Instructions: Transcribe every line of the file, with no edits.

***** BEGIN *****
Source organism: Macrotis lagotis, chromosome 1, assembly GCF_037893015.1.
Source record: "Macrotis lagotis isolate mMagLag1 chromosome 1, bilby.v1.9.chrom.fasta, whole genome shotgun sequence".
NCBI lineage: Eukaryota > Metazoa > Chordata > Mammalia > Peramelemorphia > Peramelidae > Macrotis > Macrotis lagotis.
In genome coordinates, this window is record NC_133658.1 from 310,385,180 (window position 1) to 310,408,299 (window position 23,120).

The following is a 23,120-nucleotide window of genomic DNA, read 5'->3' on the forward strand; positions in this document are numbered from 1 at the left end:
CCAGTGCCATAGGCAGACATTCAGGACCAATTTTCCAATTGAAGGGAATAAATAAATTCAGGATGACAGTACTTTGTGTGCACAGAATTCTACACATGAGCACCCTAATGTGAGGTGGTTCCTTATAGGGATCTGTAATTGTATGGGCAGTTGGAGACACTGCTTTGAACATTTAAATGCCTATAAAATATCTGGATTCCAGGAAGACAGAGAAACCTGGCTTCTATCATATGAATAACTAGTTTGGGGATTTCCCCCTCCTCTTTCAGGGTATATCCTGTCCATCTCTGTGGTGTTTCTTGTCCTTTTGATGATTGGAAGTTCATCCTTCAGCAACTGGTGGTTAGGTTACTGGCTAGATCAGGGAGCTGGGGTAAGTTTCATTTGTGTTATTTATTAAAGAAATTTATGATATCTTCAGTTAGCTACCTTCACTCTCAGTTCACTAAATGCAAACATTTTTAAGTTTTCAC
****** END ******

Source organism: Macrotis lagotis, chromosome 1, assembly GCF_037893015.1.
Source record: "Macrotis lagotis isolate mMagLag1 chromosome 1, bilby.v1.9.chrom.fasta, whole genome shotgun sequence".
NCBI lineage: Eukaryota > Metazoa > Chordata > Mammalia > Peramelemorphia > Peramelidae > Macrotis > Macrotis lagotis.
In genome coordinates, this window is record NC_133658.1 from 310,385,180 (window position 1) to 310,408,299 (window position 23,120).

The following is a 23,120-nucleotide window of genomic DNA, read 5'->3' on the forward strand; positions in this document are numbered from 1 at the left end:
CCAGTGCCATAGGCAGACATTCAGGACCAATTTTCCAATTGAAGGGAATAAATAAATTCAGGATGACAGTACTTTGTGTGCACAGAATTCTACACATGAGCACCCTAATGTGAGGTGGTTCCTTATAGGGATCTGTAATTGTATGGGCAGTTGGAGACACTGCTTTGAACATTTAAATGCCTATAAAATATCTGGATTCCAGGAAGACAGAGAAACCTGGCTTCTATCATATGAATAACTAGTTTGGGGATTTCCCCCTCCTCTTTCAGGGTATATCCTGTCCATCTCTGTGGTGTTTCTTGTCCTTTTGATGATTGGAAGTTCATCCTTCAGCAACTGGTGGTTAGGTTACTGGCTAGATCAGGGAGCTGGGGTAAGTTTCATTTGTGTTATTTATTAAAGAAATTTATGATATCTTCAGTTAGCTACCTTCACTCTCAGTTCACTAAATGCAAACATTTTTAAGTTTTCAC